The Mischievous Juan Bobo" ("Los Titingos de Juan Bobo"), a whimsical allegory adapted from Puerto Rican folklore by Axel Cintron, opened the 33rd annual tour of the adventurous Puerto Rican Traveling Theater in collaboration with Teatro Circulo. Performed in Spanish -- English synopsis pro-vided -- the tale is vividly expressed by a versatile cast who offer exaggerated but winningly animated performances.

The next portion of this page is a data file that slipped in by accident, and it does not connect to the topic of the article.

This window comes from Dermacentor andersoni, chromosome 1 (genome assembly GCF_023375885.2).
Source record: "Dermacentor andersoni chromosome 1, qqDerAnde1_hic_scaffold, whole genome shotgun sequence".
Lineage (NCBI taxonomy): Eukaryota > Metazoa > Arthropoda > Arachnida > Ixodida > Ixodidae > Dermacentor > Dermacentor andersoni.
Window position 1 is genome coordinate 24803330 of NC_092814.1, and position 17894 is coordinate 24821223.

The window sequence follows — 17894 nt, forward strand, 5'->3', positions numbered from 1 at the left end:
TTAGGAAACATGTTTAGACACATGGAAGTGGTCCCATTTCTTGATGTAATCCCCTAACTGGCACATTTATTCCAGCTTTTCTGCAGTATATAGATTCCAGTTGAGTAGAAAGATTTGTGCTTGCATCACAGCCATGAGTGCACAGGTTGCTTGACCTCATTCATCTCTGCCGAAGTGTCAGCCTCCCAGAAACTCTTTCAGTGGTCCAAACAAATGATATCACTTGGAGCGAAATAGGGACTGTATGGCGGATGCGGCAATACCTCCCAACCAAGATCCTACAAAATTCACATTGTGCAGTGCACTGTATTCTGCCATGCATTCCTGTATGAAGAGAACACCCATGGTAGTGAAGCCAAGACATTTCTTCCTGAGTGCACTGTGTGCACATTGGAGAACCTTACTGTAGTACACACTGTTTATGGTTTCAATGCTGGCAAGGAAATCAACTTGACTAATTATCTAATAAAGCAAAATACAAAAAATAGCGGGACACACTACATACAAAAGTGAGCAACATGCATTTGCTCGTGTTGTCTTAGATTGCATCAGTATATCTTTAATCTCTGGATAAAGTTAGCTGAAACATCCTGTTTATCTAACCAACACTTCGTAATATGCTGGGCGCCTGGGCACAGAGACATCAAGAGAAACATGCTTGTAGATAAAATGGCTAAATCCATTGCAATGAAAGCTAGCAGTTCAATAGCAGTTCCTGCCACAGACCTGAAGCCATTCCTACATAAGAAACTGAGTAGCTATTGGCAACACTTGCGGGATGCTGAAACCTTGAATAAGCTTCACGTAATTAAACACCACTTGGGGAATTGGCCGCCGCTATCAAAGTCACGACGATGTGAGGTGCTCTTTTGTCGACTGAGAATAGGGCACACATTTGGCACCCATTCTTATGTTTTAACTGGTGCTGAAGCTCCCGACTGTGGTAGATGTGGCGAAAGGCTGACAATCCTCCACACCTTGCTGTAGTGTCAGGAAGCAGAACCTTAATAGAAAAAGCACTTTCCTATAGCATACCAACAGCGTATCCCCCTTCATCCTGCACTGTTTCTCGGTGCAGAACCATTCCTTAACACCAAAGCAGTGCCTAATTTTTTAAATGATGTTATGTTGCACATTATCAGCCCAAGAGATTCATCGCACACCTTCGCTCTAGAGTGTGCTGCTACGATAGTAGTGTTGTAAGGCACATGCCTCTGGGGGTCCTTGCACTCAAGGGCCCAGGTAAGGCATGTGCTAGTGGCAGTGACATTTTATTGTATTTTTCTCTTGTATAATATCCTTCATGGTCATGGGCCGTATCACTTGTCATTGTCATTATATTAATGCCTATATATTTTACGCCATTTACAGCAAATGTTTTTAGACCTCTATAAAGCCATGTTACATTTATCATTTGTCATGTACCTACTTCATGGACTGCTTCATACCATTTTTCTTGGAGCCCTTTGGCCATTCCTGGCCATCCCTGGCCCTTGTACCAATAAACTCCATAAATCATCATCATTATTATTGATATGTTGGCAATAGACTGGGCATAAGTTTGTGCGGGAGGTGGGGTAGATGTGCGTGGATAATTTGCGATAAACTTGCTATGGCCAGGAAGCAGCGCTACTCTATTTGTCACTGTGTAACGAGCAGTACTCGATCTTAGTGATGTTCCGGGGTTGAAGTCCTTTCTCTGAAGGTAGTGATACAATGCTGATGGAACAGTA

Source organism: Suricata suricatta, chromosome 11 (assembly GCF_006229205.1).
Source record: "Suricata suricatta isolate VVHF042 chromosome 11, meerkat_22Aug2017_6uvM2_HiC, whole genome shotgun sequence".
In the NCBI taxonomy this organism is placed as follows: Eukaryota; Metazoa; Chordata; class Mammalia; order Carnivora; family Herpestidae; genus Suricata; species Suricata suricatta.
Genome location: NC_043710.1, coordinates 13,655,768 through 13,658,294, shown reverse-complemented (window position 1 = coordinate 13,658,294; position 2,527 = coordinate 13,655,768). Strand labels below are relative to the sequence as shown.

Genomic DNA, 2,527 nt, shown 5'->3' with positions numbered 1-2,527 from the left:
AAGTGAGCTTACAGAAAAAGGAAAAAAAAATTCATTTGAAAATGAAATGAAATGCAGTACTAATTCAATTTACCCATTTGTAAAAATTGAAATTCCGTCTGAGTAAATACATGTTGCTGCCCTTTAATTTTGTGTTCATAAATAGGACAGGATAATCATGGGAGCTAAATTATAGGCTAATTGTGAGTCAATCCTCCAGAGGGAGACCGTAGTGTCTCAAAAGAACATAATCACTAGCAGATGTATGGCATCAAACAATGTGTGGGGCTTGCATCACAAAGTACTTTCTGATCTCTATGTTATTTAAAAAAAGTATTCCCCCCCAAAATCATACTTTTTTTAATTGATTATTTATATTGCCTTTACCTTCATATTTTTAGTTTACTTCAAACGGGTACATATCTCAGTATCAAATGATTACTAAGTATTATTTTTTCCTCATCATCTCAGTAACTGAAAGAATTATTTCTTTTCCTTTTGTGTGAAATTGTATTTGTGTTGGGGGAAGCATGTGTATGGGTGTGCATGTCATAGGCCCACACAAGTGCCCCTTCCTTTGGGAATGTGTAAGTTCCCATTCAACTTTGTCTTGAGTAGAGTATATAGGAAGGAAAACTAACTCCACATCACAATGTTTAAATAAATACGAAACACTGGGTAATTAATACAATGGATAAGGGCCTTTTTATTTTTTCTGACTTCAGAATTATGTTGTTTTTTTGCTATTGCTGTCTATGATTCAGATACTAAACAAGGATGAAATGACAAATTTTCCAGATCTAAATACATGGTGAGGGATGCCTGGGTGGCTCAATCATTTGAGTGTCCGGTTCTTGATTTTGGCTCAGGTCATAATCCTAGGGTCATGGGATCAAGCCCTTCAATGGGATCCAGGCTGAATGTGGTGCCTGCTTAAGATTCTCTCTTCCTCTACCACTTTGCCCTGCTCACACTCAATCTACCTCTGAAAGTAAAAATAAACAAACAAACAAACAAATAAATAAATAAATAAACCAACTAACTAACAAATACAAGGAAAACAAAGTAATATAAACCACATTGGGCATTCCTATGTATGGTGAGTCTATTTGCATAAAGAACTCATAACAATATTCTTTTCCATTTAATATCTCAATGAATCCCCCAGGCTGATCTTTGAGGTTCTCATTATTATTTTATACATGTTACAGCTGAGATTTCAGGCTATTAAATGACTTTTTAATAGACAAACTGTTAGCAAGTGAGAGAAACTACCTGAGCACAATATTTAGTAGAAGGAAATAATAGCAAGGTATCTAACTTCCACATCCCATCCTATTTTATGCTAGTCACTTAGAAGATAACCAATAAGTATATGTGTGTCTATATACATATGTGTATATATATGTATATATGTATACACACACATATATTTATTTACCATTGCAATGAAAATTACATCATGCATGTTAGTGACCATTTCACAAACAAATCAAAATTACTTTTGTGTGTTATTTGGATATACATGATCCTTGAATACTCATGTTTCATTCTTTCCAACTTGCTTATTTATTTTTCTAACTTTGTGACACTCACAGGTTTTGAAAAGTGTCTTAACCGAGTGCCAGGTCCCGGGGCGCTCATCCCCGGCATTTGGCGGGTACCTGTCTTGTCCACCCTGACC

The Mischievous Juan Bobo” (“Los Titingos de Juan Bobo”), a whimsical allegory adapted from Puerto Rican folklore by Axel Cintron, opened the 33rd annual tour of the adventurous Puerto Rican Traveling Theater in collaboration with Teatro Circulo. Performed in Spanish — English synopsis pro-vided — the tale is vividly expressed by a versatile cast who offer exaggerated but winningly animated performances.On a bare platform backed by a green leafy scrim, the actors sing, dance and parade with boundless energy. Set in colonial Puerto Rico in the early 19th century, the narrative follows the misadventures of Juan Bobo (Roberto Gorbea), a rather foolish and gullible youth who is the hero of many Puerto Rican folk tales. Young Juan literally frightens his inebriated father to death in an attempt to cure a chronic case of hiccups. Juan’s further trials include some ill-advised matchmaking with a mischievous village potato thief and the delicate and giddy farmer’s daughter. Spirit and simplicity prevail, making narrative and action accessible to young and old, and even non-Hispanic viewers. Vivid characterizations are drawn by Gorbea as the hapless hero, Tamaris Canals as a foxy vixen — amusingly coifed in Shirley Temple curls — and Wanda Arriaga as the determined heroine whose flirtatious smile is all the more goofy due to the gaping absence of a front tooth. The valiant troupe of performers gallantly overcame the intrusive sounds of street traffic, aircraft, police and fire engine sirens. Children in the audience were held totally spellbound by the narrative, the action and the pul-sating beat of the music. The monthlong summer tour of parks and schools in the five New York boroughs and New Jersey will wind up at the Puerto Rican Folklore Festival in Central Park on Aug. 27.